Lawyer Mary McGowan was horrified when she was first referred to the Centre for Integrative Care (formerly known as Glasgow Homeopathic Hospital); she had been ill for several years with conventional medicine doing little to alleviate her symptoms or even provide a diagnosis, but she was still wary of the alternative treatments on offer.
“I was absolutely furious with my GP,” she admits. “I thought: ‘What is this – are you sending me for sugar pills?’ I was utterly sceptical.”
Such was her pain, however, she went anyway. Once there, she was placed under the care of a former GP, Bob Leckridge. He had become disenchanted with prescribing a litany of “antis” – antibiotics, antidepressants, anti-inflammatories and antihistamines – and wanted to focus on healing the whole person. Ask McGowan now what she thinks of homeopathic medicine and she still isn’t 100 per cent sure it is effective. What she is convinced of, however, is that under the care of Leckridge her condition improved.
“What I think is missed sometimes about what they do at the Centre for Integrative Care [CIC] is that it’s not just about giving people sugar pills. What you are provided with is a level of care you don’t see anywhere else in the NHS.
“For example, the appointments were an hour long; they were holistic; they looked into everything about you. Bob introduced me to meditation, to relaxation. He did give me homeopathic remedies – and I have no idea whether they worked or not – but I know while I was there, I felt better .”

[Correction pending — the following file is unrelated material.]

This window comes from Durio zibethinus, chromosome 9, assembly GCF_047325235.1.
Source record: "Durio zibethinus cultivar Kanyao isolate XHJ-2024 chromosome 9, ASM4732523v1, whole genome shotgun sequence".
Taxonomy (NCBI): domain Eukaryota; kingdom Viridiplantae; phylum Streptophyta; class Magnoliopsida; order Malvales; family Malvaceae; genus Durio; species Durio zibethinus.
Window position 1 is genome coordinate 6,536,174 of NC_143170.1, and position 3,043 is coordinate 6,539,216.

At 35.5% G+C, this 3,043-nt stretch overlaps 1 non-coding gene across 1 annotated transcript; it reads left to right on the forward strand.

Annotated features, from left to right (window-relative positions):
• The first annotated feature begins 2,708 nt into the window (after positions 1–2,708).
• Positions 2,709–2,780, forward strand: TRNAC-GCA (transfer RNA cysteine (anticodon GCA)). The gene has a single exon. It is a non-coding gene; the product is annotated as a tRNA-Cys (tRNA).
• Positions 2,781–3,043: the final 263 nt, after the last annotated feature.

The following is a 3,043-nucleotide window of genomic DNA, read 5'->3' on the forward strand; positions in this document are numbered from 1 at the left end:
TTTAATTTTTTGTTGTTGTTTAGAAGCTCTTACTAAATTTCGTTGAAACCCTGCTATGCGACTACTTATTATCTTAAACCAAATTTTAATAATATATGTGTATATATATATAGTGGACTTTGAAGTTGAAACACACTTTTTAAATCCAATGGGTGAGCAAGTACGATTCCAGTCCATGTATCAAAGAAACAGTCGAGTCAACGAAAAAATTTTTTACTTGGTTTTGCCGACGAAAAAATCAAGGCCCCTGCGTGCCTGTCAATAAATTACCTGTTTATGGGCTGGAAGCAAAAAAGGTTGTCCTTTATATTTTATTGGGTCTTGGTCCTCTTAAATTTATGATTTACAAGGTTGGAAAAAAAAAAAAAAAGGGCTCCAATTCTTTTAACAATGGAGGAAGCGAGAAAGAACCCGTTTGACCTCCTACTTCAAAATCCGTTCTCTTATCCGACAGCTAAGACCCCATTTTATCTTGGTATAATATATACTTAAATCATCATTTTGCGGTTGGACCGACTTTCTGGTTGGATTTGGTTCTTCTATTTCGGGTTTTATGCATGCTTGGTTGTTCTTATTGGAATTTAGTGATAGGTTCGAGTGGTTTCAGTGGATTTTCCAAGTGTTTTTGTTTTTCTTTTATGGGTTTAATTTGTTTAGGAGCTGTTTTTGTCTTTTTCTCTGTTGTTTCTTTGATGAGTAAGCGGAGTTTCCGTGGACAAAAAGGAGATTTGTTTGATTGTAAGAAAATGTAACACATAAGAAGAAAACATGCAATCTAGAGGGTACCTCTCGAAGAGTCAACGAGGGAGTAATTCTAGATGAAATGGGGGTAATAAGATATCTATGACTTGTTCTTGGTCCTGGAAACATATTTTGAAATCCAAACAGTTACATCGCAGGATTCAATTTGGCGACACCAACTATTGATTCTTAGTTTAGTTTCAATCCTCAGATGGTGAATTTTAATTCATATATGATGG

Unfortunately, McGowan’s health deteriorated again in the wake of flu vaccinations; more tests carried out privately to get to the bottom of her complicated neurological and cardiological symptoms revealed she had chronic Lyme Disease (which is, in itself, a contentious diagnosis). Now, Leckridge is retired and, in any case, McGowan is rarely well enough to make it out of the house, but she says she still uses the pain management techniques she learned at the centre every day.
Although it still has its fierce defenders, homeopathy is an increasingly discredited area of medicine; developed in the 1790s by German doctor Samuel Hahnemann, it is based on the principle that “like cures like”; that a substance which causes particular symptoms can also help cure those symptoms.
Key to the treatments is a process of dilution and shaking known as succussion. The bulk of homeopathic remedies consist of substances that have been diluted in water many times until there’s none, or almost none, of the original substance left.
Unsurprisingly, critics dismiss homeopathy as quackery; medical hocus pocus that preys on the desperation of the chronically ill. In 2010, a House of Commons Science and Technology Committee report found homeopathic remedies performed no better than placebos, while England’s Chief Medical Officer, Professor Dame Sally Davies, agreed the principles on which it is based are “scientifically implausible”.
South of the border, all homeopathic hospitals have now closed other than the Royal London Hospital for Integrated Medicine, which has been told to stop prescribing homeopathic medicines. And last week, NHS England won a High Court case which allowed it to stop paying the £92,000 cost for homeopathic medicine prescribed by GPs. The court case came about because its original decision was challenged by the British Homeopathic Association (BHA). The BHA argued there was “plain evidence homeopathic treatment does work in particular cases”.